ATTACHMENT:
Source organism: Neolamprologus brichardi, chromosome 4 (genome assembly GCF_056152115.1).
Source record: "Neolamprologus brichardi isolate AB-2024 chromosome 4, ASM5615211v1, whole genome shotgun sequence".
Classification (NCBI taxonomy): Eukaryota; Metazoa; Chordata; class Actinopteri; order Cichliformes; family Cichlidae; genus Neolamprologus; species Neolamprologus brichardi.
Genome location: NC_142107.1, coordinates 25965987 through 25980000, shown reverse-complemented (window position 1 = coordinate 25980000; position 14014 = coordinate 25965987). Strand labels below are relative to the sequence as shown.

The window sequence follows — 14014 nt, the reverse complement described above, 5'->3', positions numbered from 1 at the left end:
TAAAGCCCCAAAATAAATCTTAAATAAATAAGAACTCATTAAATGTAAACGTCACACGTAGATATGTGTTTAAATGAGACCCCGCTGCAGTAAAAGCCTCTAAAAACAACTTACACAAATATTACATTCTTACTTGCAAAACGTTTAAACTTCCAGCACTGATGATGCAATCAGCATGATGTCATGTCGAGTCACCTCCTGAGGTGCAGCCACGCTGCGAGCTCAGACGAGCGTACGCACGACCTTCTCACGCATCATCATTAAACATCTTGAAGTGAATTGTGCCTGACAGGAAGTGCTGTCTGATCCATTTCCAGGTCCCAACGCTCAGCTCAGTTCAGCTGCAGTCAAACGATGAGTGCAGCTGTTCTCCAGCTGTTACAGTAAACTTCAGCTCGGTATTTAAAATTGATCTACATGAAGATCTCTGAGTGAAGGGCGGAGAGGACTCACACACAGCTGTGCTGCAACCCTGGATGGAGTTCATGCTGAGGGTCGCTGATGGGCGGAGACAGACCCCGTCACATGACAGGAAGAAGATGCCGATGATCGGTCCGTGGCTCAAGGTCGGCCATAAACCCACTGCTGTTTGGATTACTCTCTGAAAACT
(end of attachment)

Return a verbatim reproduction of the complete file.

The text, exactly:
Source organism: Neolamprologus brichardi, chromosome 4 (genome assembly GCF_056152115.1).
Source record: "Neolamprologus brichardi isolate AB-2024 chromosome 4, ASM5615211v1, whole genome shotgun sequence".
Classification (NCBI taxonomy): Eukaryota; Metazoa; Chordata; class Actinopteri; order Cichliformes; family Cichlidae; genus Neolamprologus; species Neolamprologus brichardi.
Genome location: NC_142107.1, coordinates 25965987 through 25980000, shown reverse-complemented (window position 1 = coordinate 25980000; position 14014 = coordinate 25965987). Strand labels below are relative to the sequence as shown.

The window sequence follows — 14014 nt, the reverse complement described above, 5'->3', positions numbered from 1 at the left end:
TAAAGCCCCAAAATAAATCTTAAATAAATAAGAACTCATTAAATGTAAACGTCACACGTAGATATGTGTTTAAATGAGACCCCGCTGCAGTAAAAGCCTCTAAAAACAACTTACACAAATATTACATTCTTACTTGCAAAACGTTTAAACTTCCAGCACTGATGATGCAATCAGCATGATGTCATGTCGAGTCACCTCCTGAGGTGCAGCCACGCTGCGAGCTCAGACGAGCGTACGCACGACCTTCTCACGCATCATCATTAAACATCTTGAAGTGAATTGTGCCTGACAGGAAGTGCTGTCTGATCCATTTCCAGGTCCCAACGCTCAGCTCAGTTCAGCTGCAGTCAAACGATGAGTGCAGCTGTTCTCCAGCTGTTACAGTAAACTTCAGCTCGGTATTTAAAATTGATCTACATGAAGATCTCTGAGTGAAGGGCGGAGAGGACTCACACACAGCTGTGCTGCAACCCTGGATGGAGTTCATGCTGAGGGTCGCTGATGGGCGGAGACAGACCCCGTCACATGACAGGAAGAAGATGCCGATGATCGGTCCGTGGCTCAAGGTCGGCCATAAACCCACTGCTGTTTGGATTACTCTCTGAAAACT